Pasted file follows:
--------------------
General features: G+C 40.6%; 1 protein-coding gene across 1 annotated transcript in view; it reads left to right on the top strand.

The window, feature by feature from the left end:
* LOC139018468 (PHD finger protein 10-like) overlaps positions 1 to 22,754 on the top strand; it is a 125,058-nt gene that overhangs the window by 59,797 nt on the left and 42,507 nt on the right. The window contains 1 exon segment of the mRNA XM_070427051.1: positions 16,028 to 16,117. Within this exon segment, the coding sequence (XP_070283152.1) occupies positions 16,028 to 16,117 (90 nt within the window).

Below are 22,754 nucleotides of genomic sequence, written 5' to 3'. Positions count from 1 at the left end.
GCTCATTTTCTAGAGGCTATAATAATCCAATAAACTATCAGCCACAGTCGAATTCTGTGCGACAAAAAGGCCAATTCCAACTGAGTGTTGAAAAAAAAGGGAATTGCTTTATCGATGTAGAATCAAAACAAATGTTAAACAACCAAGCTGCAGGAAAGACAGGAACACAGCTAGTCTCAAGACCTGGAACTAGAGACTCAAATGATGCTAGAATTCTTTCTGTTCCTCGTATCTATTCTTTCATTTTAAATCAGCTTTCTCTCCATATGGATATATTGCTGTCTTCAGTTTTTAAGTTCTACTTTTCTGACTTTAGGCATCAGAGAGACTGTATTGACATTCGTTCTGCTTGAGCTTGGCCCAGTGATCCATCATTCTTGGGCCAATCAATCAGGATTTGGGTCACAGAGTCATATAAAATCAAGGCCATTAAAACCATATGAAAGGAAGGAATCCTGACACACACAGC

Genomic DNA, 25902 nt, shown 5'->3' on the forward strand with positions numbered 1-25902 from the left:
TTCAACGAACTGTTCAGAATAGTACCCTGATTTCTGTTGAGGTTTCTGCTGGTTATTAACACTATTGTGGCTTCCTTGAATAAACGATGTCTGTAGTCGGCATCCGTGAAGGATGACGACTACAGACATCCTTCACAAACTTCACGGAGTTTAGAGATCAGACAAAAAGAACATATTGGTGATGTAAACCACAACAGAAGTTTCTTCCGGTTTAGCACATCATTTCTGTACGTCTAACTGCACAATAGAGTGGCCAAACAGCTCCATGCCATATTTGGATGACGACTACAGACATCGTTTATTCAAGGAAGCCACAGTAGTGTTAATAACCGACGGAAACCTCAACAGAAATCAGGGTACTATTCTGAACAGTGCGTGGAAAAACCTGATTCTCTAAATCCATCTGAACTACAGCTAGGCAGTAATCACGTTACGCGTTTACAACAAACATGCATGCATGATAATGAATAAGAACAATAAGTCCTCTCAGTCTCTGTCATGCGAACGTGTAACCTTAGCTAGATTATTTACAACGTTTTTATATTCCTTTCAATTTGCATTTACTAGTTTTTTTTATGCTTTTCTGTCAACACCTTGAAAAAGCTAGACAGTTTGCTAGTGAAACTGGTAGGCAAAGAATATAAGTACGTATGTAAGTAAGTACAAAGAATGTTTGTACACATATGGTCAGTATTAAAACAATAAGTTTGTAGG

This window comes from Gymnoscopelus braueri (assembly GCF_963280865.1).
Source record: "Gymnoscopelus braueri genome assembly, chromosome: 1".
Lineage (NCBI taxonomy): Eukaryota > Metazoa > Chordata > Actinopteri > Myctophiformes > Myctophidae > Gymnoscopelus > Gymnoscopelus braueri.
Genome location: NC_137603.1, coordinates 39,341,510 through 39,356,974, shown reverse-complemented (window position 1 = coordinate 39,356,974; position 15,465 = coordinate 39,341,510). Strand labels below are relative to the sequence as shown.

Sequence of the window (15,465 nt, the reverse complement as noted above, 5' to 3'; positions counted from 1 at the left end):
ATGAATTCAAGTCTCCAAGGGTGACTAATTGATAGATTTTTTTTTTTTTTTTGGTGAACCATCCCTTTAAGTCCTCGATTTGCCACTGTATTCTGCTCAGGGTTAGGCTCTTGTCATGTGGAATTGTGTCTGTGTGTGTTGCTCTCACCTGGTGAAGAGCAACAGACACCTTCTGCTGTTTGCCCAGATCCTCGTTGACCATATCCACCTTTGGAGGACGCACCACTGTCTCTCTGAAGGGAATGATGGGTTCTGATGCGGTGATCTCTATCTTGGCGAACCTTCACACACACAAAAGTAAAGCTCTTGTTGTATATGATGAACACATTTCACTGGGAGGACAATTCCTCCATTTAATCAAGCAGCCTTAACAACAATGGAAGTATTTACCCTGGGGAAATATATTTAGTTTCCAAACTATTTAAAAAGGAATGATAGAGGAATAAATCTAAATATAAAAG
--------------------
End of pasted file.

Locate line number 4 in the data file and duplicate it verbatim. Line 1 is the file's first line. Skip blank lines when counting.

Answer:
Below are 22,754 nucleotides of genomic sequence, written 5' to 3'. Positions count from 1 at the left end.